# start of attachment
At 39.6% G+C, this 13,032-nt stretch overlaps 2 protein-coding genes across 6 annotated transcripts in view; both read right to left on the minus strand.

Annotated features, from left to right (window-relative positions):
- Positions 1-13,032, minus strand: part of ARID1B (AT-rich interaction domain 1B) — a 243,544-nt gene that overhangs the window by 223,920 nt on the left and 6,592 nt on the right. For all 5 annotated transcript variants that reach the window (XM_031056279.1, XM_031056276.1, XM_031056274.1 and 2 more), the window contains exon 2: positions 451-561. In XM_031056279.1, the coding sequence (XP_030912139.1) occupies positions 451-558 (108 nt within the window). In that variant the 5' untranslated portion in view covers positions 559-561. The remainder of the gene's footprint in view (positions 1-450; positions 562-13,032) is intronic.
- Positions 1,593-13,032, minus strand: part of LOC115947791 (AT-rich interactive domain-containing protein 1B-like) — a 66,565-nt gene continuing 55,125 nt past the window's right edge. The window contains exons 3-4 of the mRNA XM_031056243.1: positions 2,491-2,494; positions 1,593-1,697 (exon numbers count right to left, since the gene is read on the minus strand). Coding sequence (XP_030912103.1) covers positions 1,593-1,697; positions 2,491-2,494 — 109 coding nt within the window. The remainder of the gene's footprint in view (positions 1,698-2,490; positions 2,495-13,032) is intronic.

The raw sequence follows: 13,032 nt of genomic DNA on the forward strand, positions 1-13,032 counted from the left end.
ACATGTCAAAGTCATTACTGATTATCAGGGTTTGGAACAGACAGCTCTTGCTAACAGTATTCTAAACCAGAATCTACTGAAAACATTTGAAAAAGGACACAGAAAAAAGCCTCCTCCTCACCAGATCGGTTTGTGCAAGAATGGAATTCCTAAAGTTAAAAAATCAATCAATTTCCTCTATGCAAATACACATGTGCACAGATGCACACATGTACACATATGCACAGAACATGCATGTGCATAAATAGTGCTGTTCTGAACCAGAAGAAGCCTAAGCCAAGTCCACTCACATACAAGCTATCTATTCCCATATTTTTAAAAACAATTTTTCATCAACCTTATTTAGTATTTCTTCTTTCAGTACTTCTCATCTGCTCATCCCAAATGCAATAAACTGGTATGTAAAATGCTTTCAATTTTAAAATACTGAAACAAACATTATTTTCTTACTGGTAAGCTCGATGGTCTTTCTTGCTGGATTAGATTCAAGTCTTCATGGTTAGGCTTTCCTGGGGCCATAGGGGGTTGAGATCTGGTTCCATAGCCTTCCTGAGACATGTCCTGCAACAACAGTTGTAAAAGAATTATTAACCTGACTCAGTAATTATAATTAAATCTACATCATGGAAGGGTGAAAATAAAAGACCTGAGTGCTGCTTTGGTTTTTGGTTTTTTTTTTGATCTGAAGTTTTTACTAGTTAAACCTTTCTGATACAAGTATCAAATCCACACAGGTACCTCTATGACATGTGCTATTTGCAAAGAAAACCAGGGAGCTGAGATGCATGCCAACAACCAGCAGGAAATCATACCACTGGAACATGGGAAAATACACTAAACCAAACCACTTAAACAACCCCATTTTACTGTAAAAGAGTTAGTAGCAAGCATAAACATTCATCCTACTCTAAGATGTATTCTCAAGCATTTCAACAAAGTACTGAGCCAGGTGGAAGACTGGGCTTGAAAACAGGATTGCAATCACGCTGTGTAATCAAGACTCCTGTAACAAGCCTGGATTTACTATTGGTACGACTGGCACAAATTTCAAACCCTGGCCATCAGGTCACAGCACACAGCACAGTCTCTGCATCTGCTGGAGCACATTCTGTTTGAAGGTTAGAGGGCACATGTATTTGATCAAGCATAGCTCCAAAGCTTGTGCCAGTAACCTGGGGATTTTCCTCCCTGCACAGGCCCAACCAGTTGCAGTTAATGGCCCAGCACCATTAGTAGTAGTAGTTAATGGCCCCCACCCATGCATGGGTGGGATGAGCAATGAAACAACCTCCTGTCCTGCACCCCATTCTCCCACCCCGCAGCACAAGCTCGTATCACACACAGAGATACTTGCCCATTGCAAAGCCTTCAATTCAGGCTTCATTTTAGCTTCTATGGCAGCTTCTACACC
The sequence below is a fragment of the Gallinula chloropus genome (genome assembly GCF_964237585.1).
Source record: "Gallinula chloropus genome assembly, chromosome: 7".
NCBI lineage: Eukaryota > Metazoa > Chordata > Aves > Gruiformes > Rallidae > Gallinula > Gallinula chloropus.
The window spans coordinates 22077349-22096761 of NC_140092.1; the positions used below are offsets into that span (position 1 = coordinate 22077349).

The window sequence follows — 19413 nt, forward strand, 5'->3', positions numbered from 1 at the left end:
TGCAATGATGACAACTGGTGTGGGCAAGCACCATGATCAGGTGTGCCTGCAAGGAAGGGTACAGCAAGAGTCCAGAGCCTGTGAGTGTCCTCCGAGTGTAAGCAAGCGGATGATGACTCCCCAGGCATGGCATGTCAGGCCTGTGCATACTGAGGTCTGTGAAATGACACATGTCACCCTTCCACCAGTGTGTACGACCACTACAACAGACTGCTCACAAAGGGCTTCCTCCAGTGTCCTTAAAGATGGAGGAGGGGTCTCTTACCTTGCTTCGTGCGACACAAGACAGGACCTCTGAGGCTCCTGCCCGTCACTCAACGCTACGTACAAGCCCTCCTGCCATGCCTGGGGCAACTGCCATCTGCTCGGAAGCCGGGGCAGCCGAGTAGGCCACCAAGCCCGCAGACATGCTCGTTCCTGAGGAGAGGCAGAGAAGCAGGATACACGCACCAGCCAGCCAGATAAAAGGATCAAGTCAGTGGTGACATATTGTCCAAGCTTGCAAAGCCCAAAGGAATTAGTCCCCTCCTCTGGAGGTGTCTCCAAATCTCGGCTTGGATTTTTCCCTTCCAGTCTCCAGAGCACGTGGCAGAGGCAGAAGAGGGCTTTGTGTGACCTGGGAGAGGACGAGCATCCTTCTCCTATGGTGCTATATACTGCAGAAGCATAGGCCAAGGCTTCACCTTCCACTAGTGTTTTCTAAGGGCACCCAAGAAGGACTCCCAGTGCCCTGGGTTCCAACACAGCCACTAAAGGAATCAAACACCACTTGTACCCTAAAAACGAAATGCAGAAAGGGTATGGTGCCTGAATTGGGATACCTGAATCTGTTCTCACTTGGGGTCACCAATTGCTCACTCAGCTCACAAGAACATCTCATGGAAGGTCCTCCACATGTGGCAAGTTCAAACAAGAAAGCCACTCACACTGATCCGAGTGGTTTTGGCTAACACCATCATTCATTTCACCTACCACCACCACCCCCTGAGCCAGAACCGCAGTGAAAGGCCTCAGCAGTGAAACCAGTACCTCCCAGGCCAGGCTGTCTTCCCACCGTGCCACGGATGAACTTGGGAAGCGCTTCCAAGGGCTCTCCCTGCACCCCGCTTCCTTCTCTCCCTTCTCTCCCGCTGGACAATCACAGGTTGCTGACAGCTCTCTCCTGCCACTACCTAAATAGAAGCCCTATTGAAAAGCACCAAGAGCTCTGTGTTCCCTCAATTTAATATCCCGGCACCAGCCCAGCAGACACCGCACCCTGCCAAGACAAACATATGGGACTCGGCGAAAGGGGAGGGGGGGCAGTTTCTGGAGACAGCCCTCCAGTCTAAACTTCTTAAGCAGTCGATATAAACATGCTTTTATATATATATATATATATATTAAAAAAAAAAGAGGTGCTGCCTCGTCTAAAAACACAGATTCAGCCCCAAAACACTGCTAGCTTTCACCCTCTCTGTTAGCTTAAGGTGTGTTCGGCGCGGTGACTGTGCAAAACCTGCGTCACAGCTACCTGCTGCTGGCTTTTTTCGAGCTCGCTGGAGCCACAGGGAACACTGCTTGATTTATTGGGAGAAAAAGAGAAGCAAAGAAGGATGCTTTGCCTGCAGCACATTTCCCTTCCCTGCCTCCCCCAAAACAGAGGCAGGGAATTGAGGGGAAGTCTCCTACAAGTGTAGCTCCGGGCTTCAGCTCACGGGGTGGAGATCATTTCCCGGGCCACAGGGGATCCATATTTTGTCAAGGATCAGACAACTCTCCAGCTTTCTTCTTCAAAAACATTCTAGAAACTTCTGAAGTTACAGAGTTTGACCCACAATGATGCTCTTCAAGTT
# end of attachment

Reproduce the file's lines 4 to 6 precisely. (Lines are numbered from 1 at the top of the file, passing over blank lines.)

- Positions 1,593-13,032, minus strand: part of LOC115947791 (AT-rich interactive domain-containing protein 1B-like) — a 66,565-nt gene continuing 55,125 nt past the window's right edge. The window contains exons 3-4 of the mRNA XM_031056243.1: positions 2,491-2,494; positions 1,593-1,697 (exon numbers count right to left, since the gene is read on the minus strand). Coding sequence (XP_030912103.1) covers positions 1,593-1,697; positions 2,491-2,494 — 109 coding nt within the window. The remainder of the gene's footprint in view (positions 1,698-2,490; positions 2,495-13,032) is intronic.

The raw sequence follows: 13,032 nt of genomic DNA on the forward strand, positions 1-13,032 counted from the left end.
ACATGTCAAAGTCATTACTGATTATCAGGGTTTGGAACAGACAGCTCTTGCTAACAGTATTCTAAACCAGAATCTACTGAAAACATTTGAAAAAGGACACAGAAAAAAGCCTCCTCCTCACCAGATCGGTTTGTGCAAGAATGGAATTCCTAAAGTTAAAAAATCAATCAATTTCCTCTATGCAAATACACATGTGCACAGATGCACACATGTACACATATGCACAGAACATGCATGTGCATAAATAGTGCTGTTCTGAACCAGAAGAAGCCTAAGCCAAGTCCACTCACATACAAGCTATCTATTCCCATATTTTTAAAAACAATTTTTCATCAACCTTATTTAGTATTTCTTCTTTCAGTACTTCTCATCTGCTCATCCCAAATGCAATAAACTGGTATGTAAAATGCTTTCAATTTTAAAATACTGAAACAAACATTATTTTCTTACTGGTAAGCTCGATGGTCTTTCTTGCTGGATTAGATTCAAGTCTTCATGGTTAGGCTTTCCTGGGGCCATAGGGGGTTGAGATCTGGTTCCATAGCCTTCCTGAGACATGTCCTGCAACAACAGTTGTAAAAGAATTATTAACCTGACTCAGTAATTATAATTAAATCTACATCATGGAAGGGTGAAAATAAAAGACCTGAGTGCTGCTTTGGTTTTTGGTTTTTTTTTTGATCTGAAGTTTTTACTAGTTAAACCTTTCTGATACAAGTATCAAATCCACACAGGTACCTCTATGACATGTGCTATTTGCAAAGAAAACCAGGGAGCTGAGATGCATGCCAACAACCAGCAGGAAATCATACCACTGGAACATGGGAAAATACACTAAACCAAACCACTTAAACAACCCCATTTTACTGTAAAAGAGTTAGTAGCAAGCATAAACATTCATCCTACTCTAAGATGTATTCTCAAGCATTTCAACAAAGTACTGAGCCAGGTGGAAGACTGGGCTTGAAAACAGGATTGCAATCACGCTGTGTAATCAAGACTCCTGTAACAAGCCTGGATTTACTATTGGTACGACTGGCACAAATTTCAAACCCTGGCCATCAGGTCACAGCACACAGCACAGTCTCTGCATCTGCTGGAGCACATTCTGTTTGAAGGTTAGAGGGCACATGTATTTGATCAAGCATAGCTCCAAAGCTTGTGCCAGTAACCTGGGGATTTTCCTCCCTGCACAGGCCCAACCAGTTGCAGTTAATGGCCCAGCACCATTAGTAGTAGTAGTTAATGGCCCCCACCCATGCATGGGTGGGATGAGCAATGAAACAACCTCCTGTCCTGCACCCCATTCTCCCACCCCGCAGCACAAGCTCGTATCACACACAGAGATACTTGCCCATTGCAAAGCCTTCAATTCAGGCTTCATTTTAGCTTCTATGGCAGCTTCTACACC